As Michael Sean Winters reports that Harold Meyerson sees liberal leaders resurgent in many American cities, he adds:
He notes the importance of unions in the new liberal alliances, which all Catholics should welcome: Unions embody the kind of bread-and-butter economic issues that should be the heart of the liberal political agenda, not the "gendergeist" issues that alienate working class voters from those who champion their interests.
Why? Why are the needs of women set over against the needs of all other workers, over against the needs of workers in general?
Why does Michael Sean Winters think that "all Catholics" should welcome movements to protect the rights of workers, while "all Catholics" should, so it seems, disdain movements that promote the dignity of women?
What is it about Catholic teaching which assumes that there are the poor, the marginalized, those struggling for their rights — and then there are women? And gay folks?
Who are not the poor, the marginalized, those struggling for their rights . . . . Who are not to be thought of as we read magisterial statements about our obligation to stand with those on the margins, to lift up the poor . . . .
Though women are the poor. Though women are disproportionately represented among the poor. Everywhere in the world. And this means that the children that various cultures around the world expect women to raise (whereas they do not have that same expectation of women's male partners — because it has always been that way and this pattern is rooted in sincerely held religious belief) are radically affected by their mothers' economic struggles.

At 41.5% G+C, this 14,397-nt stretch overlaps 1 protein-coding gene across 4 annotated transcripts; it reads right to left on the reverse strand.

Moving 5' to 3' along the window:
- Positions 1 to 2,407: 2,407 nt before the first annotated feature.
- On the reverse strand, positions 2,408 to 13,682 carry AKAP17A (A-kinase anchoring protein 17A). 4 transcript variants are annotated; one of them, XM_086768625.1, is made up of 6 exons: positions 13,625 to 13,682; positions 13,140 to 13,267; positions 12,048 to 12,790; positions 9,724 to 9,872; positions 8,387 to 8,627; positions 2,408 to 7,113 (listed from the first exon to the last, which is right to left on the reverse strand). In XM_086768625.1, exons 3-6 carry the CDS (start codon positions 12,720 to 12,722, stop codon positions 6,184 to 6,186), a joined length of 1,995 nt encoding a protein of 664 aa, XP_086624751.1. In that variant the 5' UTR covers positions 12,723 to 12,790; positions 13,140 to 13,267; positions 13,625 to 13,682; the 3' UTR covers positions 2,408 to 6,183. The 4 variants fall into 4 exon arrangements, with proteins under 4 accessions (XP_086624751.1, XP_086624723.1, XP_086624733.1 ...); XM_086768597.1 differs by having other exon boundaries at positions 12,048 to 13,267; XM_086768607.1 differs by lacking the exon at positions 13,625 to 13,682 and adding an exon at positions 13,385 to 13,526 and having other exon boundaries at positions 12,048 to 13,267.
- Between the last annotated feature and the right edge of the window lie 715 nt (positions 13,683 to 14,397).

For that matter, gay people are also more likely than their heterosexual counterparts to be among the economically poor in the U.S., stereotypes to the contrary notwithstanding. And in two-thirds of the states of the U.S., they have absolutely no legal protection at all against losing their jobs, or being denied work or housing, solely because of their sexual orientation.
And so once again I ask Michael Sean Winters: why are "gendergeist" issues, and therefore women and gay folks, to be set over against the needs of all other working people and other poor people by "all Catholics"? And how do "all Catholics" expect anything they say about lifting up the poor and standing with those on the margins of society to be in any way credible when "all Catholics" keep making astonishing exceptions based on distinctions of gender and sexual orientation as they talk about workers or the poor?